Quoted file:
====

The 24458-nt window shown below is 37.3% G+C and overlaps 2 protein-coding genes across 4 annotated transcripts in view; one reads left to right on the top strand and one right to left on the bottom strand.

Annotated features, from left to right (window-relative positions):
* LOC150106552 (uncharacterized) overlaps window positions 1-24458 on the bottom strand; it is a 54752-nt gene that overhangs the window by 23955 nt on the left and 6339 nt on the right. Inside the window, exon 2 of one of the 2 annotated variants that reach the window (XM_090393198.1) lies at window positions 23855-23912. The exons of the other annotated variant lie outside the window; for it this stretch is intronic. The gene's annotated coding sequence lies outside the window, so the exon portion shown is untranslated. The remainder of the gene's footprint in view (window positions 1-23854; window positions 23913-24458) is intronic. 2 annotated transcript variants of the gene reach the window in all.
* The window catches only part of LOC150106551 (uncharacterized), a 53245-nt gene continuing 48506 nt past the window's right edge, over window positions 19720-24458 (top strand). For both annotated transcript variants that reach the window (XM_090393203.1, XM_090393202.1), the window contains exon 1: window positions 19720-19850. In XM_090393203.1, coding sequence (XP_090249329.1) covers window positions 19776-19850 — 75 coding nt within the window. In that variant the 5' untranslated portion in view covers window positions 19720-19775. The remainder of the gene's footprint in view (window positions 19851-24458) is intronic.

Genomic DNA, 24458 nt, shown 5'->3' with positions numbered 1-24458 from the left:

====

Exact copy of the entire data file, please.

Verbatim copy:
The 24458-nt window shown below is 37.3% G+C and overlaps 2 protein-coding genes across 4 annotated transcripts in view; one reads left to right on the top strand and one right to left on the bottom strand.

Annotated features, from left to right (window-relative positions):
* LOC150106552 (uncharacterized) overlaps window positions 1-24458 on the bottom strand; it is a 54752-nt gene that overhangs the window by 23955 nt on the left and 6339 nt on the right. Inside the window, exon 2 of one of the 2 annotated variants that reach the window (XM_090393198.1) lies at window positions 23855-23912. The exons of the other annotated variant lie outside the window; for it this stretch is intronic. The gene's annotated coding sequence lies outside the window, so the exon portion shown is untranslated. The remainder of the gene's footprint in view (window positions 1-23854; window positions 23913-24458) is intronic. 2 annotated transcript variants of the gene reach the window in all.
* The window catches only part of LOC150106551 (uncharacterized), a 53245-nt gene continuing 48506 nt past the window's right edge, over window positions 19720-24458 (top strand). For both annotated transcript variants that reach the window (XM_090393203.1, XM_090393202.1), the window contains exon 1: window positions 19720-19850. In XM_090393203.1, coding sequence (XP_090249329.1) covers window positions 19776-19850 — 75 coding nt within the window. In that variant the 5' untranslated portion in view covers window positions 19720-19775. The remainder of the gene's footprint in view (window positions 19851-24458) is intronic.

Genomic DNA, 24458 nt, shown 5'->3' with positions numbered 1-24458 from the left: